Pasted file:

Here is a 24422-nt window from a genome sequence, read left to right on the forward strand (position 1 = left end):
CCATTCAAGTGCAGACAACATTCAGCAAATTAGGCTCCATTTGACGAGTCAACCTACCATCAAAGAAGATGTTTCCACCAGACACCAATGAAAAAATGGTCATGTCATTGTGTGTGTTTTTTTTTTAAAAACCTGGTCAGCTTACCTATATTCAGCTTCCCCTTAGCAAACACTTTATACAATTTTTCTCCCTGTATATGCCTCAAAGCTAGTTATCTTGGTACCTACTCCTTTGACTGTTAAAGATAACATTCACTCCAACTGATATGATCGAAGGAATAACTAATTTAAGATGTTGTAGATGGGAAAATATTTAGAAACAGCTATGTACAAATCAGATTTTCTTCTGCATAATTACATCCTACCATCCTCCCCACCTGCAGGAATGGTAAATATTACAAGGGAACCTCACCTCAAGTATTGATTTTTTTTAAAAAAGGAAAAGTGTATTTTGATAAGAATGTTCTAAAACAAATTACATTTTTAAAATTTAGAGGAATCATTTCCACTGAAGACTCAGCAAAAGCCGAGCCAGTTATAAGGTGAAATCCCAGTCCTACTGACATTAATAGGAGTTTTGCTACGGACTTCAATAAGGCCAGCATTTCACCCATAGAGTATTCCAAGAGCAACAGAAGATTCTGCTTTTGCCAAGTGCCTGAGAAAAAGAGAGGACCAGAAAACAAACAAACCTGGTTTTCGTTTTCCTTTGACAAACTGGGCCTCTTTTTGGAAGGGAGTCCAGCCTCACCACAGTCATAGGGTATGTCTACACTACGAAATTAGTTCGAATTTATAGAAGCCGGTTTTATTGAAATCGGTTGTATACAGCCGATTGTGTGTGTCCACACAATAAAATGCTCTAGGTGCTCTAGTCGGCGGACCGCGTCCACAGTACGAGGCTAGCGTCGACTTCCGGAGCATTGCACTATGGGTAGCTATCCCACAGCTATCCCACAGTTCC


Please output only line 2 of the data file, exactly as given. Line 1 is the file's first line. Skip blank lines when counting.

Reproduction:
CCATTCAAGTGCAGACAACATTCAGCAAATTAGGCTCCATTTGACGAGTCAACCTACCATCAAAGAAGATGTTTCCACCAGACACCAATGAAAAAATGGTCATGTCATTGTGTGTGTTTTTTTTTTAAAAACCTGGTCAGCTTACCTATATTCAGCTTCCCCTTAGCAAACACTTTATACAATTTTTCTCCCTGTATATGCCTCAAAGCTAGTTATCTTGGTACCTACTCCTTTGACTGTTAAAGATAACATTCACTCCAACTGATATGATCGAAGGAATAACTAATTTAAGATGTTGTAGATGGGAAAATATTTAGAAACAGCTATGTACAAATCAGATTTTCTTCTGCATAATTACATCCTACCATCCTCCCCACCTGCAGGAATGGTAAATATTACAAGGGAACCTCACCTCAAGTATTGATTTTTTTTAAAAAAGGAAAAGTGTATTTTGATAAGAATGTTCTAAAACAAATTACATTTTTAAAATTTAGAGGAATCATTTCCACTGAAGACTCAGCAAAAGCCGAGCCAGTTATAAGGTGAAATCCCAGTCCTACTGACATTAATAGGAGTTTTGCTACGGACTTCAATAAGGCCAGCATTTCACCCATAGAGTATTCCAAGAGCAACAGAAGATTCTGCTTTTGCCAAGTGCCTGAGAAAAAGAGAGGACCAGAAAACAAACAAACCTGGTTTTCGTTTTCCTTTGACAAACTGGGCCTCTTTTTGGAAGGGAGTCCAGCCTCACCACAGTCATAGGGTATGTCTACACTACGAAATTAGTTCGAATTTATAGAAGCCGGTTTTATTGAAATCGGTTGTATACAGCCGATTGTGTGTGTCCACACAATAAAATGCTCTAGGTGCTCTAGTCGGCGGACCGCGTCCACAGTACGAGGCTAGCGTCGACTTCCGGAGCATTGCACTATGGGTAGCTATCCCACAGCTATCCCACAGTTCC